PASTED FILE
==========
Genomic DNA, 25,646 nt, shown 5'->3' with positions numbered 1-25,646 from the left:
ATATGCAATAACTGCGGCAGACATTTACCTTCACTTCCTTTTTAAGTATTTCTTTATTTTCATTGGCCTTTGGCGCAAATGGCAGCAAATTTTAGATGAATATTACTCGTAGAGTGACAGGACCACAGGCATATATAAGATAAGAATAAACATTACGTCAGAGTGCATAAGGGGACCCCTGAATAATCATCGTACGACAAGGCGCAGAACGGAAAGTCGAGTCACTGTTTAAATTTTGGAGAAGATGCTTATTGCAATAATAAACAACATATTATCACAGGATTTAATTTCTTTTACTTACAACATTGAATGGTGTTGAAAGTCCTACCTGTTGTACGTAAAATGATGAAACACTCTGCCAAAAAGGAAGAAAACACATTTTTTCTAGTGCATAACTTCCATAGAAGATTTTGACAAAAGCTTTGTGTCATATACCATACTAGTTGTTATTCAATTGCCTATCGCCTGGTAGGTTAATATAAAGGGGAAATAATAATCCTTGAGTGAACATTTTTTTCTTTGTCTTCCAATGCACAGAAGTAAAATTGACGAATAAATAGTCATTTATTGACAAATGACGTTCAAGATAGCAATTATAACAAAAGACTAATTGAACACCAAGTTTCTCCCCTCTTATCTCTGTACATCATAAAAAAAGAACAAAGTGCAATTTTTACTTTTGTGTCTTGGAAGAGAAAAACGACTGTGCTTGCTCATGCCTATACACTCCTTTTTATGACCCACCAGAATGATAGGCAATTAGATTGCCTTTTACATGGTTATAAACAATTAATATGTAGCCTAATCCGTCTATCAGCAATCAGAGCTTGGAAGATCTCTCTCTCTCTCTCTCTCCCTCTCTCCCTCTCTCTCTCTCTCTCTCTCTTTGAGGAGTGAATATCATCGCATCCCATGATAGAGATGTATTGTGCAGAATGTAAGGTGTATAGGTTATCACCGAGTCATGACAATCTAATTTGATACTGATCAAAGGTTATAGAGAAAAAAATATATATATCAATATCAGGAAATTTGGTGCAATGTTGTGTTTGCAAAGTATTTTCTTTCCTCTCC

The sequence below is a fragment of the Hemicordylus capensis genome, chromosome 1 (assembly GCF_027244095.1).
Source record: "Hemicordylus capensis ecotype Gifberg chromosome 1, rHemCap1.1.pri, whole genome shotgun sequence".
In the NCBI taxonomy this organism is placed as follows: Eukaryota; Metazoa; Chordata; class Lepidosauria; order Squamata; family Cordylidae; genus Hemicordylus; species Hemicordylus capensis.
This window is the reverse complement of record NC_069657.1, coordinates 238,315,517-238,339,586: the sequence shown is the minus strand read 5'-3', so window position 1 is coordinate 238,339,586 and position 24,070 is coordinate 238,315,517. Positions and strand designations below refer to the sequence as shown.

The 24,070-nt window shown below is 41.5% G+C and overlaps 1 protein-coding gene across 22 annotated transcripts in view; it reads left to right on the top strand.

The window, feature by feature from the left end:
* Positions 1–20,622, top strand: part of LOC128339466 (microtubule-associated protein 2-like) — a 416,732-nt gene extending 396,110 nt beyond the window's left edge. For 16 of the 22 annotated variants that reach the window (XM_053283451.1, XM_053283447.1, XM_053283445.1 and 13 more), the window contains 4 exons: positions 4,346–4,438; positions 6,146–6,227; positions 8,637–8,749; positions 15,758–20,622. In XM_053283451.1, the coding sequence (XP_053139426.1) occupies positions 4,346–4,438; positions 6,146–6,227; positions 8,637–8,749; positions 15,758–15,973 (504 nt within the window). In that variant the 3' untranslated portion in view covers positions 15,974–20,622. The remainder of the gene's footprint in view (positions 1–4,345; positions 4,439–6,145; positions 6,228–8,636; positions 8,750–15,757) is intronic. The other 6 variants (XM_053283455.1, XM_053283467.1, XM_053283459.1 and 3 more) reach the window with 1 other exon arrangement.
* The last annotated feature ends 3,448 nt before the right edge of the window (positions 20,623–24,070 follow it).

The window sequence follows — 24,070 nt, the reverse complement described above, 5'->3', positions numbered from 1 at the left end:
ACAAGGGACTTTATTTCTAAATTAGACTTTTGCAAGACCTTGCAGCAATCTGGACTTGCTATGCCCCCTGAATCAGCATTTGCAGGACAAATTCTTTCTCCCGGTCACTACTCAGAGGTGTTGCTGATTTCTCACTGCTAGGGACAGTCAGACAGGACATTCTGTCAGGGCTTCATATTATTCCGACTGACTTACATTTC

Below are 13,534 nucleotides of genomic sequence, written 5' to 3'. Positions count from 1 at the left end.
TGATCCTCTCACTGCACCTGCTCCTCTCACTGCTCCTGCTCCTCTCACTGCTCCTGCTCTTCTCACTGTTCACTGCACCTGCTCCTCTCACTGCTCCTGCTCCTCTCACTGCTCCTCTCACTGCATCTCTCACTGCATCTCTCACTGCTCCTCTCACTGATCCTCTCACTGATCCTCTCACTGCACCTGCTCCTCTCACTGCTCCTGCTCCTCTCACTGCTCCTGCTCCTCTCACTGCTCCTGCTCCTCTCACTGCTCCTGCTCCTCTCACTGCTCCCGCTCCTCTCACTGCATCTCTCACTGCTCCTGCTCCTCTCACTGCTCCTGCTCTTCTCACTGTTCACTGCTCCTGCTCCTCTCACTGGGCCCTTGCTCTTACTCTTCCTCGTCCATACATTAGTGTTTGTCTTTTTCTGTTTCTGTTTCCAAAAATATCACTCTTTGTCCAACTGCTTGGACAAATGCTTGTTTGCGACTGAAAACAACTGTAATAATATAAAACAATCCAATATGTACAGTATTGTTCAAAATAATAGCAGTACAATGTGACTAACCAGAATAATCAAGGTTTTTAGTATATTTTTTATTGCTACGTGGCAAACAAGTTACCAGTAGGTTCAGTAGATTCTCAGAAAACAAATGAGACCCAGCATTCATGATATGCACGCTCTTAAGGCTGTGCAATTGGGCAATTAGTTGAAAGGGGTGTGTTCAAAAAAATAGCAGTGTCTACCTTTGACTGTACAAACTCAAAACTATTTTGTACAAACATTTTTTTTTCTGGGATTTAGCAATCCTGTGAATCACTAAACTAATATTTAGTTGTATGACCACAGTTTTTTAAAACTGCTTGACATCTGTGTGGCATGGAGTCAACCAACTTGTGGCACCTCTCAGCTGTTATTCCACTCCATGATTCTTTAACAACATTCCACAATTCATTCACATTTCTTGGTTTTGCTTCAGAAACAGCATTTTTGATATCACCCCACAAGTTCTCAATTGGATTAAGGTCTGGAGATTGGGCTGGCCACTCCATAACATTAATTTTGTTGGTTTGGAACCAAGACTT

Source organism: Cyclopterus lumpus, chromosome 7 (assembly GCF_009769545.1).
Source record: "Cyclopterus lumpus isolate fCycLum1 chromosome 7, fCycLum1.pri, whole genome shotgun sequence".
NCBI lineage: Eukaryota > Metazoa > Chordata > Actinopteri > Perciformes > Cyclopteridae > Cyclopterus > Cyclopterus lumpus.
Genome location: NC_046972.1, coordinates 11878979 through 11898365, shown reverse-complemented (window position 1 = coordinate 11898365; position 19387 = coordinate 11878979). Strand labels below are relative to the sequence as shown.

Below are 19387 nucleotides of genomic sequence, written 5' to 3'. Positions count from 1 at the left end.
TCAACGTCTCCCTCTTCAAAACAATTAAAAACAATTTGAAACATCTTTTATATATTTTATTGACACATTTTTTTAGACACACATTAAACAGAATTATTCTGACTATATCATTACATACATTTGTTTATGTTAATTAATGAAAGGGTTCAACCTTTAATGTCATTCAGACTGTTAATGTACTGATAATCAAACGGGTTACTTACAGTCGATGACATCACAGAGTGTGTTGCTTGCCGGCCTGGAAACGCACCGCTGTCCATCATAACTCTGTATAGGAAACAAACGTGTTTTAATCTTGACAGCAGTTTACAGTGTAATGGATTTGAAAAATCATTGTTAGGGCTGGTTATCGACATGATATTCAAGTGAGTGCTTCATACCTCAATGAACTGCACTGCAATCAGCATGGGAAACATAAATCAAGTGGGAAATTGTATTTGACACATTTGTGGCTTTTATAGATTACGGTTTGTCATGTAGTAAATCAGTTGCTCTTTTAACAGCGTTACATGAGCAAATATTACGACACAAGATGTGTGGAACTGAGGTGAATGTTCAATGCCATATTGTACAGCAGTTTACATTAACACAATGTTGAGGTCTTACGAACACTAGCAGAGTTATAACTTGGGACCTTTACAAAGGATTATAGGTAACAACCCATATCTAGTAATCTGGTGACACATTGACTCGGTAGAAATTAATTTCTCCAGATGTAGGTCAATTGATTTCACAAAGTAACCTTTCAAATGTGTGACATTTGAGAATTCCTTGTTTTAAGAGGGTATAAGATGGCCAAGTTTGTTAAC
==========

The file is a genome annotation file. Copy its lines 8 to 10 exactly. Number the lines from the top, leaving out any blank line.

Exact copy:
The window, feature by feature from the left end:
* Positions 1–20,622, top strand: part of LOC128339466 (microtubule-associated protein 2-like) — a 416,732-nt gene extending 396,110 nt beyond the window's left edge. For 16 of the 22 annotated variants that reach the window (XM_053283451.1, XM_053283447.1, XM_053283445.1 and 13 more), the window contains 4 exons: positions 4,346–4,438; positions 6,146–6,227; positions 8,637–8,749; positions 15,758–20,622. In XM_053283451.1, the coding sequence (XP_053139426.1) occupies positions 4,346–4,438; positions 6,146–6,227; positions 8,637–8,749; positions 15,758–15,973 (504 nt within the window). In that variant the 3' untranslated portion in view covers positions 15,974–20,622. The remainder of the gene's footprint in view (positions 1–4,345; positions 4,439–6,145; positions 6,228–8,636; positions 8,750–15,757) is intronic. The other 6 variants (XM_053283455.1, XM_053283467.1, XM_053283459.1 and 3 more) reach the window with 1 other exon arrangement.
* The last annotated feature ends 3,448 nt before the right edge of the window (positions 20,623–24,070 follow it).